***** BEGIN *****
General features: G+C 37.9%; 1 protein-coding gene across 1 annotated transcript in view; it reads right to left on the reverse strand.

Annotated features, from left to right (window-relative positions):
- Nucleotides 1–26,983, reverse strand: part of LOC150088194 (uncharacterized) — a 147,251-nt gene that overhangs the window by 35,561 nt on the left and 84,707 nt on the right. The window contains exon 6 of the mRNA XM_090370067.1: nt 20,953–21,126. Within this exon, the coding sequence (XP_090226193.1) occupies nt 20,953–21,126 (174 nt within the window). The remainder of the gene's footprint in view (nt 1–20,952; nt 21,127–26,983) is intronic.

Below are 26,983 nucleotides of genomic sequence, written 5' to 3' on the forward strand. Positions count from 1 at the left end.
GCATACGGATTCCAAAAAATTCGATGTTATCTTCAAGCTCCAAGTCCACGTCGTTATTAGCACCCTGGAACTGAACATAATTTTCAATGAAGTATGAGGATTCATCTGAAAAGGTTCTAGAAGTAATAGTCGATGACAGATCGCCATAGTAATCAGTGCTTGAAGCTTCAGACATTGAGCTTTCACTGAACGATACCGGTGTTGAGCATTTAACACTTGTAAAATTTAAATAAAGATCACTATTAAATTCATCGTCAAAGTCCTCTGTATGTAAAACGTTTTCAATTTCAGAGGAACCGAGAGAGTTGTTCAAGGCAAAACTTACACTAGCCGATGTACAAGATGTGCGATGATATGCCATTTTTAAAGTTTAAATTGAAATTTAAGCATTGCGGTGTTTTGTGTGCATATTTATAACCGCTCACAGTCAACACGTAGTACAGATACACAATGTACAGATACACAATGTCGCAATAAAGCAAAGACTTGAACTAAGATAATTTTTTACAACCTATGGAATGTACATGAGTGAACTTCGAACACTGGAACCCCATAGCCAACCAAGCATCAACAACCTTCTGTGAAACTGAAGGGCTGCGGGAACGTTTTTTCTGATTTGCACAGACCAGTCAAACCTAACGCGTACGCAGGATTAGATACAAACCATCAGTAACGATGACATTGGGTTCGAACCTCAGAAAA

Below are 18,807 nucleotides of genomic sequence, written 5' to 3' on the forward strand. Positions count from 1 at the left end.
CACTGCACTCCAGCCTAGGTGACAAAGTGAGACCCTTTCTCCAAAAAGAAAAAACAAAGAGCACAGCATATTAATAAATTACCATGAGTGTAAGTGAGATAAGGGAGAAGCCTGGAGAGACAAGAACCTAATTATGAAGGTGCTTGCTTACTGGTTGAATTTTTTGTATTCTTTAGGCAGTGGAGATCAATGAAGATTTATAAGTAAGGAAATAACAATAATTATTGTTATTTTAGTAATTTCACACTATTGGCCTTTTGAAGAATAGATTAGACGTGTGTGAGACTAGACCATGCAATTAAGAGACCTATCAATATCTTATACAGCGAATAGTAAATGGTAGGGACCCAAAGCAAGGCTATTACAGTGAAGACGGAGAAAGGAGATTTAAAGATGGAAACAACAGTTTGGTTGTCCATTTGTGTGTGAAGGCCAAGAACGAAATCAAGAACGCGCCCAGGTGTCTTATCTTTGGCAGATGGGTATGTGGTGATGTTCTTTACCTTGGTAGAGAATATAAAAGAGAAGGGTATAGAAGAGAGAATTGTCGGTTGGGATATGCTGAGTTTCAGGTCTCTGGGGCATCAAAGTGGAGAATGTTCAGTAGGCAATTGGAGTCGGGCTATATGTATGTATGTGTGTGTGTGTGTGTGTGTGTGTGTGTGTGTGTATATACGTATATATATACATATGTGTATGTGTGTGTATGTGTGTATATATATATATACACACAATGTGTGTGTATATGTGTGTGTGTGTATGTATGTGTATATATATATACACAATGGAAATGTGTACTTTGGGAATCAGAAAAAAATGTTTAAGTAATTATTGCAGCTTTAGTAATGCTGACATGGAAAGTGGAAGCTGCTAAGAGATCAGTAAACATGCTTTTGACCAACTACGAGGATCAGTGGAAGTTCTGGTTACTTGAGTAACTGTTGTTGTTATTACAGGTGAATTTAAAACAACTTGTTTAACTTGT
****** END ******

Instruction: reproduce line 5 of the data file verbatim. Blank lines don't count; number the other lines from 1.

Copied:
GCATACGGATTCCAAAAAATTCGATGTTATCTTCAAGCTCCAAGTCCACGTCGTTATTAGCACCCTGGAACTGAACATAATTTTCAATGAAGTATGAGGATTCATCTGAAAAGGTTCTAGAAGTAATAGTCGATGACAGATCGCCATAGTAATCAGTGCTTGAAGCTTCAGACATTGAGCTTTCACTGAACGATACCGGTGTTGAGCATTTAACACTTGTAAAATTTAAATAAAGATCACTATTAAATTCATCGTCAAAGTCCTCTGTATGTAAAACGTTTTCAATTTCAGAGGAACCGAGAGAGTTGTTCAAGGCAAAACTTACACTAGCCGATGTACAAGATGTGCGATGATATGCCATTTTTAAAGTTTAAATTGAAATTTAAGCATTGCGGTGTTTTGTGTGCATATTTATAACCGCTCACAGTCAACACGTAGTACAGATACACAATGTACAGATACACAATGTCGCAATAAAGCAAAGACTTGAACTAAGATAATTTTTTACAACCTATGGAATGTACATGAGTGAACTTCGAACACTGGAACCCCATAGCCAACCAAGCATCAACAACCTTCTGTGAAACTGAAGGGCTGCGGGAACGTTTTTTCTGATTTGCACAGACCAGTCAAACCTAACGCGTACGCAGGATTAGATACAAACCATCAGTAACGATGACATTGGGTTCGAACCTCAGAAAA